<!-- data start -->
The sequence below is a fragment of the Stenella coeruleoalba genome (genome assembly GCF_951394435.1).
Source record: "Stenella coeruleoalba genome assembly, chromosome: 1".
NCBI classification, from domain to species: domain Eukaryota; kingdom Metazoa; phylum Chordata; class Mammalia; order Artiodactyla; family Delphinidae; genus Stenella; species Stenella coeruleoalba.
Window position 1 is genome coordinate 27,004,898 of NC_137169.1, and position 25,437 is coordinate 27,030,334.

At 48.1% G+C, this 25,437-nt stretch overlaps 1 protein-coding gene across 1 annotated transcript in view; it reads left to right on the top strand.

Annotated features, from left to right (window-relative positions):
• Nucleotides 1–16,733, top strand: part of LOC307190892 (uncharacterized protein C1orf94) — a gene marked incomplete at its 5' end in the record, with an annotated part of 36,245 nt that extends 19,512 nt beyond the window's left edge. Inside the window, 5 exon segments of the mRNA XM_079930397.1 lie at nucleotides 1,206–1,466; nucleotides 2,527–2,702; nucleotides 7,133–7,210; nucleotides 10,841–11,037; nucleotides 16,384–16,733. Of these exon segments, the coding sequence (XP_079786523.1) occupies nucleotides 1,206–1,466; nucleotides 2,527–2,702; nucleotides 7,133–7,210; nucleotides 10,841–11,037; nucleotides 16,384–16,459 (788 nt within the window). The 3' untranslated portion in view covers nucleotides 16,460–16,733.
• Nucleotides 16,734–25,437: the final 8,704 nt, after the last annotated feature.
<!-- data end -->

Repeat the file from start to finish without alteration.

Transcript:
The sequence below is a fragment of the Stenella coeruleoalba genome (genome assembly GCF_951394435.1).
Source record: "Stenella coeruleoalba genome assembly, chromosome: 1".
NCBI classification, from domain to species: domain Eukaryota; kingdom Metazoa; phylum Chordata; class Mammalia; order Artiodactyla; family Delphinidae; genus Stenella; species Stenella coeruleoalba.
Window position 1 is genome coordinate 27,004,898 of NC_137169.1, and position 25,437 is coordinate 27,030,334.

At 48.1% G+C, this 25,437-nt stretch overlaps 1 protein-coding gene across 1 annotated transcript in view; it reads left to right on the top strand.

Annotated features, from left to right (window-relative positions):
• Nucleotides 1–16,733, top strand: part of LOC307190892 (uncharacterized protein C1orf94) — a gene marked incomplete at its 5' end in the record, with an annotated part of 36,245 nt that extends 19,512 nt beyond the window's left edge. Inside the window, 5 exon segments of the mRNA XM_079930397.1 lie at nucleotides 1,206–1,466; nucleotides 2,527–2,702; nucleotides 7,133–7,210; nucleotides 10,841–11,037; nucleotides 16,384–16,733. Of these exon segments, the coding sequence (XP_079786523.1) occupies nucleotides 1,206–1,466; nucleotides 2,527–2,702; nucleotides 7,133–7,210; nucleotides 10,841–11,037; nucleotides 16,384–16,459 (788 nt within the window). The 3' untranslated portion in view covers nucleotides 16,460–16,733.
• Nucleotides 16,734–25,437: the final 8,704 nt, after the last annotated feature.